So the Atlanta Games are only the second time the South Africans have broadcast a summer Olympiad, the first being the Barcelona Games in 1992. SABC sent about 90 people to Atlanta to do television and radio coverage. It is also under contract to assemble a daily hourlong Afro-centric highlights show that the International Olympic Committee broadcasts to the rest of Africa for free.

One event the South Africans have played down was the bombing early Saturday at the Olympic Centennial Park. Perhaps it is the reaction of a nation that has grown numb from years of political bombings, but SABC glossed it over.

``The Atlanta Games - back on the road after Friday's troublesome tragedy," the announcer said 12 hours after the blast. That was about it.

It is as though they don't want anything to detract from the luster of the Games, because the Olympics are a big story here, another measure of South Africa's re-entry into the civilized world. When swimmer Penny Heyns won South Africa's first gold medal in 44 years last week, it was the lead story for several days. The day Heyns won her second gold, the Star newspaper in Johannesburg published its morning edition with a gold masthead.

SABC, which operates three channels nationwide, is broadcasting 196 hours of Olympic coverage, about 25 hours more than NBC is serving up for Americans. Of course, you have to be an insomniac to watch it. There is a six-hour time difference with Atlanta, so SABC begins its broadcasts at around 9 p.m. It goes until dawn. It also shows the same ads over and over.

About 40 percent of the broadcasts are live - unlike NBC's ``virtually live" delayed broadcasts. Live broadcasts have advantages: South African viewers got to watch injured American gymnast Kerri Strug making her gold-medal winning vault last Tuesday at the moment the event actually happened. NBC waited more than five hours to show the drama.

There are disadvantages, too. During halftime of field-hockey match, the announcers discussed the finer points of a pretty boring game while the camera was trained at midfield, capturing a water-sprinkler going back and forth.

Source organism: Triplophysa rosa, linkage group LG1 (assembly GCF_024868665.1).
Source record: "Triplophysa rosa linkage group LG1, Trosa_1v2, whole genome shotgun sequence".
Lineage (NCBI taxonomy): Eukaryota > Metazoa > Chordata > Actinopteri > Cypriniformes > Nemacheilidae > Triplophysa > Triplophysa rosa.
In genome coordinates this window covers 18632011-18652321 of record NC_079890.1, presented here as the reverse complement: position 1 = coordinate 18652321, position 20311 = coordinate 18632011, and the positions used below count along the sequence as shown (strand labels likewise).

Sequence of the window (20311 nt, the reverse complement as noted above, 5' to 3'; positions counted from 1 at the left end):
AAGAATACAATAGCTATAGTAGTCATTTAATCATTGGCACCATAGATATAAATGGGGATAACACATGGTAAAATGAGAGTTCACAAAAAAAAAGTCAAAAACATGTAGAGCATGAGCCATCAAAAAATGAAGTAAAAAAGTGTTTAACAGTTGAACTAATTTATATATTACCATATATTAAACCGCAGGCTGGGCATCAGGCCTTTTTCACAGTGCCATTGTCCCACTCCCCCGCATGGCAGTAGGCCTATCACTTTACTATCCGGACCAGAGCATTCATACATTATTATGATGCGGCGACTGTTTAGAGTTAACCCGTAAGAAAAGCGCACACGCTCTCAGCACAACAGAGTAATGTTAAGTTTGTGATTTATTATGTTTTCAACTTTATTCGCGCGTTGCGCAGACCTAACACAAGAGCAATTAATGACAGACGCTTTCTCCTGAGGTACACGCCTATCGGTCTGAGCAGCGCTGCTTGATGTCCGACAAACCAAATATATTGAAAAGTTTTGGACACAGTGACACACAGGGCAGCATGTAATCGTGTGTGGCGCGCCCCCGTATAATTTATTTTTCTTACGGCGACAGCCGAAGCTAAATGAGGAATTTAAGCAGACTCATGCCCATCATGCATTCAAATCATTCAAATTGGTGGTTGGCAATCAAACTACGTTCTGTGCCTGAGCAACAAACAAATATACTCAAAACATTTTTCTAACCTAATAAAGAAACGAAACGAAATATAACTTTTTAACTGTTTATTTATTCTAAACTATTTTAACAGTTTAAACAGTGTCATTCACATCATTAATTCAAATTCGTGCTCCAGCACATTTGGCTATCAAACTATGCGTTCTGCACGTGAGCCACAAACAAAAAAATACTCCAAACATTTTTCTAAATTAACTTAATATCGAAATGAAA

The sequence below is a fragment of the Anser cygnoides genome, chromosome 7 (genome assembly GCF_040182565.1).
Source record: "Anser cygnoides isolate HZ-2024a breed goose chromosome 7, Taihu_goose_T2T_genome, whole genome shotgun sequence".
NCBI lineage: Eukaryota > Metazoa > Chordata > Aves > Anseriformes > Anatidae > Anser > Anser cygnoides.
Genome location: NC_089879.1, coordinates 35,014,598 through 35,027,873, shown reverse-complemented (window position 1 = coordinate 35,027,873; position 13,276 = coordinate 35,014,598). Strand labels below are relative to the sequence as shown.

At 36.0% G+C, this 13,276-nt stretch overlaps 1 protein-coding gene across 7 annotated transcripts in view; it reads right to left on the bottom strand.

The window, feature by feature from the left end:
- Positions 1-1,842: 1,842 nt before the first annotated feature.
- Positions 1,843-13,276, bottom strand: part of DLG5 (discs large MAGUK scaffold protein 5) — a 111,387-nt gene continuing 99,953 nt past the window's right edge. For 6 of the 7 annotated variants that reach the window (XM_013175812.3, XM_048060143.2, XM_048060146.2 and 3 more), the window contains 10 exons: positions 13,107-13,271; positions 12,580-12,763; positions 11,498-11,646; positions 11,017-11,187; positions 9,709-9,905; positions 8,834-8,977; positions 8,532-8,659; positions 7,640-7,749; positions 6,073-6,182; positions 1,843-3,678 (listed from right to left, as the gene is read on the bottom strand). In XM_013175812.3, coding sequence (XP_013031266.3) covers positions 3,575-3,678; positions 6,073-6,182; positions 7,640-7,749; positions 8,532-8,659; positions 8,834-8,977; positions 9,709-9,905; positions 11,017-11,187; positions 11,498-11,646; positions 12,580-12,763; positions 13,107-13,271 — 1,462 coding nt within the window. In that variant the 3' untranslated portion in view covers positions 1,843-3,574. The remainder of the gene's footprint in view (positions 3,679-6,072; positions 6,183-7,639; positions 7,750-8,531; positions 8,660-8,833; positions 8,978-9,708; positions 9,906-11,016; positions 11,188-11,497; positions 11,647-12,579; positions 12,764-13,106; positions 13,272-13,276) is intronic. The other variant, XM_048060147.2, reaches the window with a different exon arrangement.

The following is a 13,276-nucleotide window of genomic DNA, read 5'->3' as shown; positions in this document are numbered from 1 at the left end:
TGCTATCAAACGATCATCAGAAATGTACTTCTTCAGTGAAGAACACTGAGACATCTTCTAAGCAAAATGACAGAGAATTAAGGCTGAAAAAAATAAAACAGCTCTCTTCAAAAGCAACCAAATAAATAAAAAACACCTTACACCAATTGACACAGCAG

Much of SABC's coverage has naturally focused on South Africa's 87 athletes. But with a relatively small team, SABC is left with a lot of time to show events that don't include South Africans. The broadcasts have a much more of an international feel than what is seen in the United States.

One problem that has emerged is that the SABC announcers are unfamiliar with some of the sports they are describing, which one newspaper called ``shocking."

Conversely, sometimes SABC just lets the cameras roll and follow athletes around, an approach that puts viewers more in the position of spectators in Atlanta. After the swimming finals, for instance, a camera crew trailed some of the winners as they took a three-minute walk around the pool, absorbing the accolades from the audience. There was no commentary from SABC, just the giddy giggling of young athletes at the greatest moment of their lives.

I thought this device was a brilliant bit of cinema verite, delivering the sort of unfiltered information that attracts people to the Internet and talk radio nowadays.

I called up SABC and spoke to Christo Anderson, the international liaison for SABC Topsport. ``We're trying to catch the atmosphere that other broadcasters ignore," he said.

Then he burst my balloon. He said the lack of commentary in most cases was a ``hiccup" caused by a technical glitch or the unintentional absence of a commentator.